On Aug. 5, a Japan-based U.S. Marine Corps MV-22 Osprey carrying 26 Marines crashed off the eastern coast of Australia. Three Marines were killed during the crash, adding to the growing list of victims the aircraft, also known as “The Widowmaker,” has claimed since testing began in 1991, according to Righting Injustice. By 2000, Fortune notes, four non-combat Osprey crashes claimed 30 lives and nearly a dozen more since then. The aircraft is a hybrid tilt-rotor aircraft that was designed to function as both an airplane and a helicopter.
In less than a year, three Osprey aircraft have crashed, including another Japan-based Osprey that crashed last December during a flight training exercise off the coast of Japan, as discussed in a previous Report. The following month, another Osprey crashed while on a mission in Yemen, killing one U.S. Navy Seal and injuring three others.
The latest Osprey to crash was assigned to the Marine Medium Tiltrotor Squadron 265 of the 31st Marine Expeditionary Unit based at Marine Corps Air Station Futenma in Okinawa – also home to the Osprey that crashed last December. The V-22 crashed while attempting to land on aircraft carrier USS Green Bay after launching from another aircraft carrier, USS Bonhomme Richard, while conducting regularly scheduled operations. The crash is still under investigation and no cause has been made public; however, the military noted that the USS Green Bay was damaged during the crash and left inoperable.
Following the tragic crash, Japanese Defense Minister Itsunori Onodera asked the U.S. to cease all flight operations of the V-22 in Japan out of concern for the residents in the path of the deadly aircraft. Okinawa officials echoed the request, AviationPros reports, but the request was rejected by U.S. military officials unmoved by the Japanese officials’ concerns. Instead, the military put in place “a 48-hour operational pause to review unity safety” and launched an investigation of the latest deadly crash, among other actions. In fact, the V-22 made its debut in the inaugural Northern Viper joint defense exercise between the U.S. and Japan on Aug. 18.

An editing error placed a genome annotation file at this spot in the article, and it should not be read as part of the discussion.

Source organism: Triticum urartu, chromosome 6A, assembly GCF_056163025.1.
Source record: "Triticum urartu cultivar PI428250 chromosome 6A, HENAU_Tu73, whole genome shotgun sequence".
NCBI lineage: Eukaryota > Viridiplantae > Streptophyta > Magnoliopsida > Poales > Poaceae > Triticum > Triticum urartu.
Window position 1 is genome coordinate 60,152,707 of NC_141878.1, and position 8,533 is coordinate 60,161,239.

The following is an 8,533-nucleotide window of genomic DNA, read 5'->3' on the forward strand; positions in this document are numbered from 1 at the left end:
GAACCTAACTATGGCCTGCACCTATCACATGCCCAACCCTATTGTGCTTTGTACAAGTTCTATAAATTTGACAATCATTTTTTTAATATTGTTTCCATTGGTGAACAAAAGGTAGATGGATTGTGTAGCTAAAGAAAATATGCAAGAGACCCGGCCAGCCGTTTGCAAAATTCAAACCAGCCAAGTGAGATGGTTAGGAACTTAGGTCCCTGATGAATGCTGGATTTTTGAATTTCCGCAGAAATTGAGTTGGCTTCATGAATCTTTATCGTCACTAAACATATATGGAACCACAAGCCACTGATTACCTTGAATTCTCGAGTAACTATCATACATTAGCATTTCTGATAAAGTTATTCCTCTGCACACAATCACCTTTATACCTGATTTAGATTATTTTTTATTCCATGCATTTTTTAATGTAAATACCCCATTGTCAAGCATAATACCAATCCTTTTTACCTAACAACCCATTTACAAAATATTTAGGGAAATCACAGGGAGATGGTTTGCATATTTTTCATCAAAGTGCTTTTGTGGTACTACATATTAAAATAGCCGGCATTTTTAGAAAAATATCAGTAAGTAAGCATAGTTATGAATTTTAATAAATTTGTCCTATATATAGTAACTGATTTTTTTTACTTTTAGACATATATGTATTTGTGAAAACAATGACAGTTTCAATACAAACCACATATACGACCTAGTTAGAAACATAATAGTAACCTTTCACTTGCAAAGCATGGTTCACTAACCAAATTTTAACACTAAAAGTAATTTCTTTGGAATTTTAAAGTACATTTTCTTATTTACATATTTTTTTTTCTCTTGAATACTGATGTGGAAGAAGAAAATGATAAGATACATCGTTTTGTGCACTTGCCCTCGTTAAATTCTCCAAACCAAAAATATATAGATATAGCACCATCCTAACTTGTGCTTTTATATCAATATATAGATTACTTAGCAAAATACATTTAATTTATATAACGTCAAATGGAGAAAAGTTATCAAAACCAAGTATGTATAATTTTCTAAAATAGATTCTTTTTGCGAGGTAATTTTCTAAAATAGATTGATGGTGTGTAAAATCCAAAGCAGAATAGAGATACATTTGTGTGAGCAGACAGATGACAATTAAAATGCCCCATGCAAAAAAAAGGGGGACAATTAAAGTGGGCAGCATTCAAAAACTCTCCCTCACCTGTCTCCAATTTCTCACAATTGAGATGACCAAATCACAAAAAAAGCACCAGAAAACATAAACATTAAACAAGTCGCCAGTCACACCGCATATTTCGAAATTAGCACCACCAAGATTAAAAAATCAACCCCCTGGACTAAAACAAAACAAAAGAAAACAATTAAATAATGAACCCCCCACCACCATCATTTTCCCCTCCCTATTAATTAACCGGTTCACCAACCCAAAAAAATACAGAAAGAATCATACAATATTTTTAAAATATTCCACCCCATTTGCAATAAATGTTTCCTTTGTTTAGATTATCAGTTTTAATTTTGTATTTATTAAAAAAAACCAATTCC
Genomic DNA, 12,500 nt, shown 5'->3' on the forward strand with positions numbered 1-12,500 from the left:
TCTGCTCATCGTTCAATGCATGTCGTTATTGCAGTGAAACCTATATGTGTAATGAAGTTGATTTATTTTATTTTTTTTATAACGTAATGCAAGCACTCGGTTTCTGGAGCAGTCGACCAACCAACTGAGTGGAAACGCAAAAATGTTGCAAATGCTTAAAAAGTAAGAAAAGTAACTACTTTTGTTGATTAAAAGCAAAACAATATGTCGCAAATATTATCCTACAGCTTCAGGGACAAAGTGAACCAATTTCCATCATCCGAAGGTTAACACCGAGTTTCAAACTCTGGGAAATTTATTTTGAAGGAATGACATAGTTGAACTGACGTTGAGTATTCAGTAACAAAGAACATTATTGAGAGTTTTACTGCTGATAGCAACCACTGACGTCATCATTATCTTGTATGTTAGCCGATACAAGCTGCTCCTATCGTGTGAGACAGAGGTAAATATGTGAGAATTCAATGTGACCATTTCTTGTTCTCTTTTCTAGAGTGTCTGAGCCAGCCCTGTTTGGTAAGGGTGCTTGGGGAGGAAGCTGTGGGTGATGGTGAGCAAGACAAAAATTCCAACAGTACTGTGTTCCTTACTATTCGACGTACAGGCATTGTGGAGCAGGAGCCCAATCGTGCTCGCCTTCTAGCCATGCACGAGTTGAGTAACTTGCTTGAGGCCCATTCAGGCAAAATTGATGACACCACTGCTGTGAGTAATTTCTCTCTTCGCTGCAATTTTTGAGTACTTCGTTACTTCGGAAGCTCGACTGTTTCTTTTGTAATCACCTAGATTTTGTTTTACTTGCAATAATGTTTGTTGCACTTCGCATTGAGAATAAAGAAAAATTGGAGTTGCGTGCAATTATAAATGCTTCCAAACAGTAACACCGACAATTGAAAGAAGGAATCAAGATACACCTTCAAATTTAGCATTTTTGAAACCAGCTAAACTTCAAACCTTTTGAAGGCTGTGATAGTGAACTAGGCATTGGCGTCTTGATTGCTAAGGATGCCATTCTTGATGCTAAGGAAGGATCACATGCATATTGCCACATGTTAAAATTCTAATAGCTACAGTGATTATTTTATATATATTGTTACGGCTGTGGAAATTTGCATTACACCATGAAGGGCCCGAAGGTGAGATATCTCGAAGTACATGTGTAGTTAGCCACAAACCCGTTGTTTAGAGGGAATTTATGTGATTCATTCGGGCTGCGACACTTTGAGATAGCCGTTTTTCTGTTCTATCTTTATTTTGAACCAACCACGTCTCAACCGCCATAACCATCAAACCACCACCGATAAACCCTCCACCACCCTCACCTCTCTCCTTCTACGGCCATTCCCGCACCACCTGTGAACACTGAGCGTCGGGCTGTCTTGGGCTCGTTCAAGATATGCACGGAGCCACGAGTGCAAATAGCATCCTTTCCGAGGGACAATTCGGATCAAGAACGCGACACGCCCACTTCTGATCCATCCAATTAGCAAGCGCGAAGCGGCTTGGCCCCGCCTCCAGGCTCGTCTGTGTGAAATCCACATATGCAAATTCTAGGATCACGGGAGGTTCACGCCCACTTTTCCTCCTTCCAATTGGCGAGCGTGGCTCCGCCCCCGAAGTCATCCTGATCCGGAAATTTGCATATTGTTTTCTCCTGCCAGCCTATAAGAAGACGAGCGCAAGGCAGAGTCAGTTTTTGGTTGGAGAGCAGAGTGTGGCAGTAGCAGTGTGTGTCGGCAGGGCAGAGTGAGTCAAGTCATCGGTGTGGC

Residents in Japan, especially locals in Okinawa, have protested having the V-22 operational in their country since it first arrived in 2012 due to its controversial safety record.
The tilt-rotor aircraft takes off and lands like a helicopter, but flies like an airplane. The combination of completely different designs makes the Osprey dangerously defective and unreliable. Jack McCain, U.S. Navy pilot and son of famous Vietnam Veteran, Senator John McCain, has called the aircraft a “piece of junk” for its many flaws. The air filtration system does not function appropriately and keeps the aircraft from operating and landing safely in dusty environments, such as Middle Eastern theatres of war. The rotor blades’ design increases its risk of a phenomenon called vortex ring state, which causes the aircraft to lose altitude too quickly often resulting in crash landings.
The deadliest Osprey crash to date occurred in 2000, killing 23 Marines while two test flights were attempting to land at Arizona’s Marana Northwest Regional Airport. A 2015 crash of an Osprey stationed at Bellows Air Force Base in Hawaii killed two Marines, 21-year-old Lance Cpl. Matthew Determan and 24-year-old Cpl. Joshua Barron. Our law firm and Honolulu lawyer Melvin Y. Agena currently represent Determan’s family. We will prove that this aircraft is defective and highly dangerous.
As we have written previously – and based on its history of crashes and deaths – it is just a matter of time before another V-22 tragedy. As long as this unsafe and poorly designed aircraft remains in operation we can only expect these tragedies to continue. If you need additional information about this subject, contact Mike Andrews, a lawyer in our firm’s Personal Injury & Products Liability Section at 800-898-2034 or Mike.Andrews@beasleyallen.com. Mike handles aviation litigation including several cases involving the Osprey.
Sources: Righting Injustice, Fortune, AviationPros, War is Boring (Blog), NBC News
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